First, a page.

so what should we do by ashrafp


									                       An Anglican Methodist Covenant

                         Living God’s Covenant
                            “So what should we do?”

In the context of covenant relationships, what initiatives between our
two Churches might be most rewarding?

Given what we are learning about the distinctive nature of the covenant relationship,
maybe the following provide a range of activities which are demonstrably ‘in the Spirit of
the Covenant’.

   1. Prayer:

Not just rehearsing traditional ways of prayer – not even just the very creative Methodist
initiative of ‘Pray without Ceasing’ (so why aren’t we doing this together?) - but re-
discovering the breadth and depth of God’s covenant relationship with us – and working
together to find ways of helping those outside our Churches to discover the covenant
relationship that God has with them.

Some ways in:
‘Pray without Ceasing’    
‘Sharing our Treasures’ and ‘Praying Together in our common life’
‘Such a Feast’ - an exercise for groups (leaflet available shortly as above)
(and the book with the same title – available from Churches Together in England)
The Living Spirituality Network

   2. Mission Accompaniment:

Each group of Christ’s disciples in our two Churches inviting a ‘critical friend’ to journey
with them – and deliberately choosing to be accompanied by a member of the
covenanted partner Church. There is a growing body of expertise to show how this can
be done well.

Some ways in:
‘Building Bridges of Hope’ and
(and the ‘Mission Accompaniment’ booklet by Philip Walker published by Grove Books)
‘Fresh Expressions’        

   3. Healing Ministry:

This aspect of Christian ministry was fashionable a few years ago but it deserves to be
revisited. Above all it takes us into that dark, holy ground where God is revealed, and
where we discover our own healing.

              Living God’s Covenant: “What should we do?”
Some ways in:
The classic book ‘Healing’ by Frances McNutt. See the review at
Also visit                      

   4. Work with minorities:

A minority can be anyone with whom a host community feels uncomfortable, or who are
themselves in circumstances which are (to say the least of it) ‘uncomfortable’! - Asylum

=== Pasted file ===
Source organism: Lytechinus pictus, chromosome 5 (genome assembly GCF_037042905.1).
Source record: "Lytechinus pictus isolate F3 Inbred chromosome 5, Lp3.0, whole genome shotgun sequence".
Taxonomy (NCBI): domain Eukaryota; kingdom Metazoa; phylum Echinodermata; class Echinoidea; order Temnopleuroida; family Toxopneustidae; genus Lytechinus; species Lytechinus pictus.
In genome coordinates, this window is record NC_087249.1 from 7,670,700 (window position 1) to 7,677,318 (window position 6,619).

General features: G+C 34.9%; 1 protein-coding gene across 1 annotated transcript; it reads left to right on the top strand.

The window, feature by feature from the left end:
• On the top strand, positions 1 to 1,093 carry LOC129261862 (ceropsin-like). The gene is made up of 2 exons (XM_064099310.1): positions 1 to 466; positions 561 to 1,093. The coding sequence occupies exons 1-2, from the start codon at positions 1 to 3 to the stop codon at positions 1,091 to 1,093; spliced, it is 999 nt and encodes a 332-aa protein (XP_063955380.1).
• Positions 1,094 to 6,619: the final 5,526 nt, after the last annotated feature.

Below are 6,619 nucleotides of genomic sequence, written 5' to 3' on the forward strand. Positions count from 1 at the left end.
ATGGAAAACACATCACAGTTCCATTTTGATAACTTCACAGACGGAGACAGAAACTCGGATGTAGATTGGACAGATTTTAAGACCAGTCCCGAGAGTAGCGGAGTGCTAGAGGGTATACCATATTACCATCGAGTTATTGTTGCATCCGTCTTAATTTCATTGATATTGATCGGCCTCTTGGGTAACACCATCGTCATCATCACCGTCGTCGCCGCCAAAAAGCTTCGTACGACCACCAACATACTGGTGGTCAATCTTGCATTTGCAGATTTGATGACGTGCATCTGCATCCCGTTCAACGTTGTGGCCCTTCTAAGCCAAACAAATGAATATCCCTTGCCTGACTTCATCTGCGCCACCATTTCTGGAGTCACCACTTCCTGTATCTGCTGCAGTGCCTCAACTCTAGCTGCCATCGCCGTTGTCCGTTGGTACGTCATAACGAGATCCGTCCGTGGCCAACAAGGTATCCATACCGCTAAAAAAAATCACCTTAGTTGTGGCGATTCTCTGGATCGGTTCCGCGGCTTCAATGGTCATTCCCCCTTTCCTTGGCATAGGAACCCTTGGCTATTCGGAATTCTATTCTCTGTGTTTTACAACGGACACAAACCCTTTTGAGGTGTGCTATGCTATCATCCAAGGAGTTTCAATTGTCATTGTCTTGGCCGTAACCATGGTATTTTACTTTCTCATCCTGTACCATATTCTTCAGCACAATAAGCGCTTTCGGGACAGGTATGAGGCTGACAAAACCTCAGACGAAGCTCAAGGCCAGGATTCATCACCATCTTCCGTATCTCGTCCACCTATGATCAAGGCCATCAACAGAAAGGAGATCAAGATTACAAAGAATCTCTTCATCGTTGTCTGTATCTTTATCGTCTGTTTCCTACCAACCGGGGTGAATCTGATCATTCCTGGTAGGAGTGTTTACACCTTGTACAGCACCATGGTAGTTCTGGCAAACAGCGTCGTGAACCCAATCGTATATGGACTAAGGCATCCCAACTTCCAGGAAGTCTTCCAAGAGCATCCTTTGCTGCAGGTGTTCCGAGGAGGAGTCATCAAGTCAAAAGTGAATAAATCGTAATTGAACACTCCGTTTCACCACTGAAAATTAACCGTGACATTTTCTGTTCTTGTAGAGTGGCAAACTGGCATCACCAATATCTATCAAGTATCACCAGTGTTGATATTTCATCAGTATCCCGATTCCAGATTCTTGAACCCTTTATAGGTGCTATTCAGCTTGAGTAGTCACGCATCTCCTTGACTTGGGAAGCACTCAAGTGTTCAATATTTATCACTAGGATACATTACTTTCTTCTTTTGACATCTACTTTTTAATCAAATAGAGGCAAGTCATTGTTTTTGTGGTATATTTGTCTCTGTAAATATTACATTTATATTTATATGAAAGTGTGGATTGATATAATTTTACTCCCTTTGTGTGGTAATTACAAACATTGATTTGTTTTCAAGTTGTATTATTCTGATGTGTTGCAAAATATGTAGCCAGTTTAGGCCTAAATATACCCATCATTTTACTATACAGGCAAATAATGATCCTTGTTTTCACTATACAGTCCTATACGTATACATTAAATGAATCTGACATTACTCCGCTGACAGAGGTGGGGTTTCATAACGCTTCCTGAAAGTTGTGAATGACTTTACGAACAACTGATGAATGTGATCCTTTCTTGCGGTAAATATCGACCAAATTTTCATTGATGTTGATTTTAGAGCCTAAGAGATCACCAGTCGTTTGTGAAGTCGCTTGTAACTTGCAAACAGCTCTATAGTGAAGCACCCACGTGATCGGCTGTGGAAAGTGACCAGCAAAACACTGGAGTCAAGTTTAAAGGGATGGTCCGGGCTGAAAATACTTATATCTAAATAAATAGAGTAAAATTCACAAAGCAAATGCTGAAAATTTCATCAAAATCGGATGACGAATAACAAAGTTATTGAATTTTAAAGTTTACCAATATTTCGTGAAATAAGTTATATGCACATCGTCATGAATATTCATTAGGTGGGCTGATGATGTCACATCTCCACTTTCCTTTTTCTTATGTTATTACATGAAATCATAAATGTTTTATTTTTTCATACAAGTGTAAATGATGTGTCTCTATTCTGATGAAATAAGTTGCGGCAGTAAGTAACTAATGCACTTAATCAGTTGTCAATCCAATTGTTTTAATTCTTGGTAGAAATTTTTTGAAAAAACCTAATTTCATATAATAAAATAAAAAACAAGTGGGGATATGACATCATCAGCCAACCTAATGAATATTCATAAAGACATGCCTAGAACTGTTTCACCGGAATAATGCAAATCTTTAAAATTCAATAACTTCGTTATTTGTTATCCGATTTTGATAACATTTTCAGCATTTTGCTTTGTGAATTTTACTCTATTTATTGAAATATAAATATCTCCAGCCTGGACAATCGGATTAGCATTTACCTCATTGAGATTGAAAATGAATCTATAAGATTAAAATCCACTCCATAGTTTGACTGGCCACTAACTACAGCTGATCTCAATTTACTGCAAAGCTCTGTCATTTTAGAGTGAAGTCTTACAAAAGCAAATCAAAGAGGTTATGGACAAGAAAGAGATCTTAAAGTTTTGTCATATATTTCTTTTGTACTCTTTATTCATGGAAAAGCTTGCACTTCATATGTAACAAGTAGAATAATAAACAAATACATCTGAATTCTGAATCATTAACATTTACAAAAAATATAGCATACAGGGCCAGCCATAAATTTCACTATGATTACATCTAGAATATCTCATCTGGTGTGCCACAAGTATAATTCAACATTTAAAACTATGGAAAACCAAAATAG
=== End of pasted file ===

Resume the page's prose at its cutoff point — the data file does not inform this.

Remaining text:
seekers, the ‘travelling’ community, children excluded from school. Each local community
probably has its own misunderstood, undervalued and oppressed minority.

Some ways in:
Shaftesbury Society               
‘Welcoming Transient Communities” 
– a useful introductory leaflet from the Churches Regional Commission for Yorkshire and
the Humber

   5. Work for peace and justice:

This takes our prayer for reconciliation and confronts it with reality in the world. Could
two local Churches set up a joint Amnesty group? In how many other ways can we resist
the violence that negates and destroys relationships? How can we stand against violence
perpetrated in the name of God? How can we show that relationships based on mutuality
and integrity are essential if we are to make poverty history.

Some ways in:
Amnesty International            
Corrymeela Community             
Fellowship of Reconciliation      (and click on ‘useful links’)
Action by Christians against Torture

   6. Work on environmental issues:

This too touches upon the reality of a world where humankind is breaking its covenant
relationship with the Creator by its misuse of the world’s finite resources. As the climate
changes and oil runs out, how can we demonstrate the values of love and mutuality,
generosity and reconciliation that our children will need to face an uncertain future.

Some ways in:
Christian Ecology Link           

       Web Site:

              Living God’s Covenant: “What should we do?”

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